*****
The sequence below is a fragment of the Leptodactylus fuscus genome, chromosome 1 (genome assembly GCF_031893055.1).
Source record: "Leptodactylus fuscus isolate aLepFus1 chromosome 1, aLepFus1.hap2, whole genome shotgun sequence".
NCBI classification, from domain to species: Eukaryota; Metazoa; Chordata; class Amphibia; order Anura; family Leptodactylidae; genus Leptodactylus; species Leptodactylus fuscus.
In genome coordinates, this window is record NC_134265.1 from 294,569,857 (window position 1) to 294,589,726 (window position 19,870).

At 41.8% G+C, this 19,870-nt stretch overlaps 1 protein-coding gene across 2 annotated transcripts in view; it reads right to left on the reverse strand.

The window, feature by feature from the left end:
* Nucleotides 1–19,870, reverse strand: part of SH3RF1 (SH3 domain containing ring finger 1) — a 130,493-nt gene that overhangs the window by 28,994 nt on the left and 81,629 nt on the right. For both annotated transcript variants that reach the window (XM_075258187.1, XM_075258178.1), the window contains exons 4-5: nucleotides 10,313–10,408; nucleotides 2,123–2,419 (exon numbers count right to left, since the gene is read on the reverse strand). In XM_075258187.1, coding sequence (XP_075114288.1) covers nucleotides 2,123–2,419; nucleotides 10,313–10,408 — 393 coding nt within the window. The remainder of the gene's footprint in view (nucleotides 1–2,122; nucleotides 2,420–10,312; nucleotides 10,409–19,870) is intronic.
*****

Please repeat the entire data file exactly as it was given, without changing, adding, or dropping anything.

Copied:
The sequence below is a fragment of the Leptodactylus fuscus genome, chromosome 1 (genome assembly GCF_031893055.1).
Source record: "Leptodactylus fuscus isolate aLepFus1 chromosome 1, aLepFus1.hap2, whole genome shotgun sequence".
NCBI classification, from domain to species: Eukaryota; Metazoa; Chordata; class Amphibia; order Anura; family Leptodactylidae; genus Leptodactylus; species Leptodactylus fuscus.
In genome coordinates, this window is record NC_134265.1 from 294,569,857 (window position 1) to 294,589,726 (window position 19,870).

At 41.8% G+C, this 19,870-nt stretch overlaps 1 protein-coding gene across 2 annotated transcripts in view; it reads right to left on the reverse strand.

The window, feature by feature from the left end:
* Nucleotides 1–19,870, reverse strand: part of SH3RF1 (SH3 domain containing ring finger 1) — a 130,493-nt gene that overhangs the window by 28,994 nt on the left and 81,629 nt on the right. For both annotated transcript variants that reach the window (XM_075258187.1, XM_075258178.1), the window contains exons 4-5: nucleotides 10,313–10,408; nucleotides 2,123–2,419 (exon numbers count right to left, since the gene is read on the reverse strand). In XM_075258187.1, coding sequence (XP_075114288.1) covers nucleotides 2,123–2,419; nucleotides 10,313–10,408 — 393 coding nt within the window. The remainder of the gene's footprint in view (nucleotides 1–2,122; nucleotides 2,420–10,312; nucleotides 10,409–19,870) is intronic.